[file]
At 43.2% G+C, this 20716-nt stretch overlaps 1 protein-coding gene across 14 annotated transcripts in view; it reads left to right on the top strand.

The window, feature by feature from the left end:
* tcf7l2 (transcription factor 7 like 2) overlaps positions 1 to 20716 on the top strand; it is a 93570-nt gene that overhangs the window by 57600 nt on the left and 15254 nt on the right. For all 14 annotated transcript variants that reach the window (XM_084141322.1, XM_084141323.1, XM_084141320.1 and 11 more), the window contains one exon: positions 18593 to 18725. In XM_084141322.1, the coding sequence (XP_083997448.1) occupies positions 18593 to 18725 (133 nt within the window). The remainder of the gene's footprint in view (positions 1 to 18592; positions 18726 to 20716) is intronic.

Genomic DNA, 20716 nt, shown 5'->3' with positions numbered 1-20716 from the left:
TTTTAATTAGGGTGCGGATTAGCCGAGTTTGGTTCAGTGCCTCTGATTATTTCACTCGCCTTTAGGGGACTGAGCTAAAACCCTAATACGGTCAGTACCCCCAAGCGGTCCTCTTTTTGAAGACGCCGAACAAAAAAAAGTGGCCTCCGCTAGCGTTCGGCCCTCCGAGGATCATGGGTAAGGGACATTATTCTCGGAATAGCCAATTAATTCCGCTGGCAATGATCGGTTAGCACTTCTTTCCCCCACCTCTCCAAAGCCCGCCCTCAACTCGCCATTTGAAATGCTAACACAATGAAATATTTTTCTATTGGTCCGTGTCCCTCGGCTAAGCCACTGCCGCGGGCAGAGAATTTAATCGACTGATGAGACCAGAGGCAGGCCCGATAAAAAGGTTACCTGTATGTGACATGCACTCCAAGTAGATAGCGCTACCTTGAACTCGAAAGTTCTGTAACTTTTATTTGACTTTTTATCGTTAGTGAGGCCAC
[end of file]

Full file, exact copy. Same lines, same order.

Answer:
At 43.2% G+C, this 20716-nt stretch overlaps 1 protein-coding gene across 14 annotated transcripts in view; it reads left to right on the top strand.

The window, feature by feature from the left end:
* tcf7l2 (transcription factor 7 like 2) overlaps positions 1 to 20716 on the top strand; it is a 93570-nt gene that overhangs the window by 57600 nt on the left and 15254 nt on the right. For all 14 annotated transcript variants that reach the window (XM_084141322.1, XM_084141323.1, XM_084141320.1 and 11 more), the window contains one exon: positions 18593 to 18725. In XM_084141322.1, the coding sequence (XP_083997448.1) occupies positions 18593 to 18725 (133 nt within the window). The remainder of the gene's footprint in view (positions 1 to 18592; positions 18726 to 20716) is intronic.

Genomic DNA, 20716 nt, shown 5'->3' with positions numbered 1-20716 from the left:
TTTTAATTAGGGTGCGGATTAGCCGAGTTTGGTTCAGTGCCTCTGATTATTTCACTCGCCTTTAGGGGACTGAGCTAAAACCCTAATACGGTCAGTACCCCCAAGCGGTCCTCTTTTTGAAGACGCCGAACAAAAAAAAGTGGCCTCCGCTAGCGTTCGGCCCTCCGAGGATCATGGGTAAGGGACATTATTCTCGGAATAGCCAATTAATTCCGCTGGCAATGATCGGTTAGCACTTCTTTCCCCCACCTCTCCAAAGCCCGCCCTCAACTCGCCATTTGAAATGCTAACACAATGAAATATTTTTCTATTGGTCCGTGTCCCTCGGCTAAGCCACTGCCGCGGGCAGAGAATTTAATCGACTGATGAGACCAGAGGCAGGCCCGATAAAAAGGTTACCTGTATGTGACATGCACTCCAAGTAGATAGCGCTACCTTGAACTCGAAAGTTCTGTAACTTTTATTTGACTTTTTATCGTTAGTGAGGCCAC